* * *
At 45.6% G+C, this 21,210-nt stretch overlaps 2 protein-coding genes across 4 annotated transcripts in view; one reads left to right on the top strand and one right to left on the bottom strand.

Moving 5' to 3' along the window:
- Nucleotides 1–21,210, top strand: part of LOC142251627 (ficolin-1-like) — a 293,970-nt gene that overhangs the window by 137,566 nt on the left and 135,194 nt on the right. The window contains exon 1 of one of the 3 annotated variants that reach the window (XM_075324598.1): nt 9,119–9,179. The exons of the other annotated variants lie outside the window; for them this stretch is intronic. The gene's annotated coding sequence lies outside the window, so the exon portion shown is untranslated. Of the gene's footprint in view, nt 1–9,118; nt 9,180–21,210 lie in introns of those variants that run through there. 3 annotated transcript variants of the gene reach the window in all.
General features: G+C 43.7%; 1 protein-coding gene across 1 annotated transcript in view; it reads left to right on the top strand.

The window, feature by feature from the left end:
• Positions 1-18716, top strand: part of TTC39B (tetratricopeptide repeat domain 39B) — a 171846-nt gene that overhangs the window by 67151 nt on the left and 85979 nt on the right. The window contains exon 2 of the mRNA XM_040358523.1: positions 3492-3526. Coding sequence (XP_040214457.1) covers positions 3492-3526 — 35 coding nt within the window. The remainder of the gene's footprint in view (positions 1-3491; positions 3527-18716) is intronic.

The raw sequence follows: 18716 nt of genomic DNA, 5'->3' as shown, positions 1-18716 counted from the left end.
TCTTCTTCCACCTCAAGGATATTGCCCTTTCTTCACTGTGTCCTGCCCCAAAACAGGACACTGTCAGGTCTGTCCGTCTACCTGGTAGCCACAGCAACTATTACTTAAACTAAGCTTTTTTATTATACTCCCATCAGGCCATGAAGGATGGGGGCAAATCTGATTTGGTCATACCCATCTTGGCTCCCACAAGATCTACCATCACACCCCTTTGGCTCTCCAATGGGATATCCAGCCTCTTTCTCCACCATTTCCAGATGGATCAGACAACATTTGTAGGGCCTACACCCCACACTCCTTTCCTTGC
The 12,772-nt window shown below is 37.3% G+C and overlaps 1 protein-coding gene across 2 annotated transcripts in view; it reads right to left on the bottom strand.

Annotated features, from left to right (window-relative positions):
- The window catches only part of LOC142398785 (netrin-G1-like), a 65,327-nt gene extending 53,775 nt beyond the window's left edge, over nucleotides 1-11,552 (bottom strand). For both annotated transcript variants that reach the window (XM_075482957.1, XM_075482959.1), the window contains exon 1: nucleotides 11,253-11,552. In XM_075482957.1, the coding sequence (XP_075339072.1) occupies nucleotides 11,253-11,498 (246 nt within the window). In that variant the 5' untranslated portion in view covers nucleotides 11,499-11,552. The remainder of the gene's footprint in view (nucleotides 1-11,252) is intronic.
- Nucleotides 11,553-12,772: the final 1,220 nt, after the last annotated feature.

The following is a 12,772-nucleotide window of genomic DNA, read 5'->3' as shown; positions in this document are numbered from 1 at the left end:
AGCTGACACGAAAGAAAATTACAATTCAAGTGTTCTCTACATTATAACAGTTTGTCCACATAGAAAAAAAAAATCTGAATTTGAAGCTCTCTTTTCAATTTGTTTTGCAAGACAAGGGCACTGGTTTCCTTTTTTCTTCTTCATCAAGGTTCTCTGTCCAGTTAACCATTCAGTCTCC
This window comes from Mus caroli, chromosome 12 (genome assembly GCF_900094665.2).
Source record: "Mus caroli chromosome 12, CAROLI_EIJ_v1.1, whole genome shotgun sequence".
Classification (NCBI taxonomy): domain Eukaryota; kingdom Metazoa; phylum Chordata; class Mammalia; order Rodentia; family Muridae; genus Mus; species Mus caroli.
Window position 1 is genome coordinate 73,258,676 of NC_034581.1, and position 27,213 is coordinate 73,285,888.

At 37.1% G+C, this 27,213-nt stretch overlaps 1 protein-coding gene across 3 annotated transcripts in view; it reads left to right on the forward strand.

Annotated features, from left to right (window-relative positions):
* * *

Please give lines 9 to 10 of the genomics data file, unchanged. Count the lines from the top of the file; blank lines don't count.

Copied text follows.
The 12,772-nt window shown below is 37.3% G+C and overlaps 1 protein-coding gene across 2 annotated transcripts in view; it reads right to left on the bottom strand.

Annotated features, from left to right (window-relative positions):